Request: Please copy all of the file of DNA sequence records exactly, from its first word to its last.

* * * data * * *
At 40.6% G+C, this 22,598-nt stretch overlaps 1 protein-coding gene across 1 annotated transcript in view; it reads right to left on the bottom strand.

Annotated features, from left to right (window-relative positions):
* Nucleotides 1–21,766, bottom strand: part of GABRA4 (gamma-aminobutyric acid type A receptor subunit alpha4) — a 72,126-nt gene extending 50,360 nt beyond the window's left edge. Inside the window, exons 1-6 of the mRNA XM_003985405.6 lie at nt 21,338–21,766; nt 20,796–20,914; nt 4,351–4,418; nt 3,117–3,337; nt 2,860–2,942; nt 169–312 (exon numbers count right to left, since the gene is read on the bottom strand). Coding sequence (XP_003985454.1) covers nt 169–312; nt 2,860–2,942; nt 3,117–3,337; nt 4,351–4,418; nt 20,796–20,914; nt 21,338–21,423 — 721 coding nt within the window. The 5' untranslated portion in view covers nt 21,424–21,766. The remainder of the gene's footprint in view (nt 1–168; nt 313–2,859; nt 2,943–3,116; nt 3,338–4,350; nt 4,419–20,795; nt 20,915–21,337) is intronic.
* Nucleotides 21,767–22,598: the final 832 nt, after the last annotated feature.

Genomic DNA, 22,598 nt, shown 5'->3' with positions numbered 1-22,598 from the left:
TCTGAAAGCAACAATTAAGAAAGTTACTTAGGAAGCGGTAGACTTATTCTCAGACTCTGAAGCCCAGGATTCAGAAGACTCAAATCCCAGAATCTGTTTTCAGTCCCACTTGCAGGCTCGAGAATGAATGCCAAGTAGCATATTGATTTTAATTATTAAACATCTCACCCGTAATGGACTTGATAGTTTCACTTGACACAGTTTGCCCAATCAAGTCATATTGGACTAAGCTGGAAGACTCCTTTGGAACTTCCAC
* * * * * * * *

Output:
At 40.6% G+C, this 22,598-nt stretch overlaps 1 protein-coding gene across 1 annotated transcript in view; it reads right to left on the bottom strand.

Annotated features, from left to right (window-relative positions):
* Nucleotides 1–21,766, bottom strand: part of GABRA4 (gamma-aminobutyric acid type A receptor subunit alpha4) — a 72,126-nt gene extending 50,360 nt beyond the window's left edge. Inside the window, exons 1-6 of the mRNA XM_003985405.6 lie at nt 21,338–21,766; nt 20,796–20,914; nt 4,351–4,418; nt 3,117–3,337; nt 2,860–2,942; nt 169–312 (exon numbers count right to left, since the gene is read on the bottom strand). Coding sequence (XP_003985454.1) covers nt 169–312; nt 2,860–2,942; nt 3,117–3,337; nt 4,351–4,418; nt 20,796–20,914; nt 21,338–21,423 — 721 coding nt within the window. The 5' untranslated portion in view covers nt 21,424–21,766. The remainder of the gene's footprint in view (nt 1–168; nt 313–2,859; nt 2,943–3,116; nt 3,338–4,350; nt 4,419–20,795; nt 20,915–21,337) is intronic.
* Nucleotides 21,767–22,598: the final 832 nt, after the last annotated feature.

Genomic DNA, 22,598 nt, shown 5'->3' with positions numbered 1-22,598 from the left:
TCTGAAAGCAACAATTAAGAAAGTTACTTAGGAAGCGGTAGACTTATTCTCAGACTCTGAAGCCCAGGATTCAGAAGACTCAAATCCCAGAATCTGTTTTCAGTCCCACTTGCAGGCTCGAGAATGAATGCCAAGTAGCATATTGATTTTAATTATTAAACATCTCACCCGTAATGGACTTGATAGTTTCACTTGACACAGTTTGCCCAATCAAGTCATATTGGACTAAGCTGGAAGACTCCTTTGGAACTTCCAC